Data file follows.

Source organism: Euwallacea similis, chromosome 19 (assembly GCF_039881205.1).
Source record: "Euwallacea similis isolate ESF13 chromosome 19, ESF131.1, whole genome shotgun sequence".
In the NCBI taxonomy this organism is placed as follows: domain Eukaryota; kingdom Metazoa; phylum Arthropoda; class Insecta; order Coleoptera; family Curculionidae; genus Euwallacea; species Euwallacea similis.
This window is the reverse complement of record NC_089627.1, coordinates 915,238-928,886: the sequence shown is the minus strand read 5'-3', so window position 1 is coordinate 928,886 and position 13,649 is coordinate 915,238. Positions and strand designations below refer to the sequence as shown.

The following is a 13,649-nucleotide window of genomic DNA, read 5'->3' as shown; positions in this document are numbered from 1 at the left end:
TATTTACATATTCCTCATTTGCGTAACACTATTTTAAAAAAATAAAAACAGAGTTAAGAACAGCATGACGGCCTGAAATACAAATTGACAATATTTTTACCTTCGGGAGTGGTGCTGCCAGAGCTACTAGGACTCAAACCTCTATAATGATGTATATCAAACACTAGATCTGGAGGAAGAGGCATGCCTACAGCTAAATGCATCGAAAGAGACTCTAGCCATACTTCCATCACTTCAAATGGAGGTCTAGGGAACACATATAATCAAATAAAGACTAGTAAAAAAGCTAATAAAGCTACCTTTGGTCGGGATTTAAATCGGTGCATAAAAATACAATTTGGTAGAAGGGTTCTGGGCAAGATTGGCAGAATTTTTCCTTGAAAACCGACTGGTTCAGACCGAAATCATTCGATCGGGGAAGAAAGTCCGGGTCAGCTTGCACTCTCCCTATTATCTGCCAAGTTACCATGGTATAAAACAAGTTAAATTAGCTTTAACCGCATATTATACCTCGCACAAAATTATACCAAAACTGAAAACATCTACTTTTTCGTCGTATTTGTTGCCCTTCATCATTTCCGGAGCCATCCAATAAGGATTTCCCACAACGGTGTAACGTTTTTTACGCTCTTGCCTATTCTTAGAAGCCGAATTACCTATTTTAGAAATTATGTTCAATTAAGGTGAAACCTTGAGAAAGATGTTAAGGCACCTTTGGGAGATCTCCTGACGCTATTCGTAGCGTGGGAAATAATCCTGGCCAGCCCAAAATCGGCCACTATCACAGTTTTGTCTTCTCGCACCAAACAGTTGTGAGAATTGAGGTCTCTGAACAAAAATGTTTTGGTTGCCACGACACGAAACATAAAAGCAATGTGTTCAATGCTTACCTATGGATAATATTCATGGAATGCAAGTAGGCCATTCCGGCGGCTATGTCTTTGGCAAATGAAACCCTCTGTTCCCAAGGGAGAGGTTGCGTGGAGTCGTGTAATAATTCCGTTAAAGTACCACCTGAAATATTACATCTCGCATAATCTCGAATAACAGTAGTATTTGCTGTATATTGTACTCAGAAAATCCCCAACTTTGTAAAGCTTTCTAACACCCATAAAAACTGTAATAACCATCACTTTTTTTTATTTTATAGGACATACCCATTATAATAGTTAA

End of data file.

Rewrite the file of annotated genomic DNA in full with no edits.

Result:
Source organism: Euwallacea similis, chromosome 19 (assembly GCF_039881205.1).
Source record: "Euwallacea similis isolate ESF13 chromosome 19, ESF131.1, whole genome shotgun sequence".
In the NCBI taxonomy this organism is placed as follows: domain Eukaryota; kingdom Metazoa; phylum Arthropoda; class Insecta; order Coleoptera; family Curculionidae; genus Euwallacea; species Euwallacea similis.
This window is the reverse complement of record NC_089627.1, coordinates 915,238-928,886: the sequence shown is the minus strand read 5'-3', so window position 1 is coordinate 928,886 and position 13,649 is coordinate 915,238. Positions and strand designations below refer to the sequence as shown.

The following is a 13,649-nucleotide window of genomic DNA, read 5'->3' as shown; positions in this document are numbered from 1 at the left end:
TATTTACATATTCCTCATTTGCGTAACACTATTTTAAAAAAATAAAAACAGAGTTAAGAACAGCATGACGGCCTGAAATACAAATTGACAATATTTTTACCTTCGGGAGTGGTGCTGCCAGAGCTACTAGGACTCAAACCTCTATAATGATGTATATCAAACACTAGATCTGGAGGAAGAGGCATGCCTACAGCTAAATGCATCGAAAGAGACTCTAGCCATACTTCCATCACTTCAAATGGAGGTCTAGGGAACACATATAATCAAATAAAGACTAGTAAAAAAGCTAATAAAGCTACCTTTGGTCGGGATTTAAATCGGTGCATAAAAATACAATTTGGTAGAAGGGTTCTGGGCAAGATTGGCAGAATTTTTCCTTGAAAACCGACTGGTTCAGACCGAAATCATTCGATCGGGGAAGAAAGTCCGGGTCAGCTTGCACTCTCCCTATTATCTGCCAAGTTACCATGGTATAAAACAAGTTAAATTAGCTTTAACCGCATATTATACCTCGCACAAAATTATACCAAAACTGAAAACATCTACTTTTTCGTCGTATTTGTTGCCCTTCATCATTTCCGGAGCCATCCAATAAGGATTTCCCACAACGGTGTAACGTTTTTTACGCTCTTGCCTATTCTTAGAAGCCGAATTACCTATTTTAGAAATTATGTTCAATTAAGGTGAAACCTTGAGAAAGATGTTAAGGCACCTTTGGGAGATCTCCTGACGCTATTCGTAGCGTGGGAAATAATCCTGGCCAGCCCAAAATCGGCCACTATCACAGTTTTGTCTTCTCGCACCAAACAGTTGTGAGAATTGAGGTCTCTGAACAAAAATGTTTTGGTTGCCACGACACGAAACATAAAAGCAATGTGTTCAATGCTTACCTATGGATAATATTCATGGAATGCAAGTAGGCCATTCCGGCGGCTATGTCTTTGGCAAATGAAACCCTCTGTTCCCAAGGGAGAGGTTGCGTGGAGTCGTGTAATAATTCCGTTAAAGTACCACCTGAAATATTACATCTCGCATAATCTCGAATAACAGTAGTATTTGCTGTATATTGTACTCAGAAAATCCCCAACTTTGTAAAGCTTTCTAACACCCATAAAAACTGTAATAACCATCACTTTTTTTTATTTTATAGGACATACCCATTATAATAGTTAA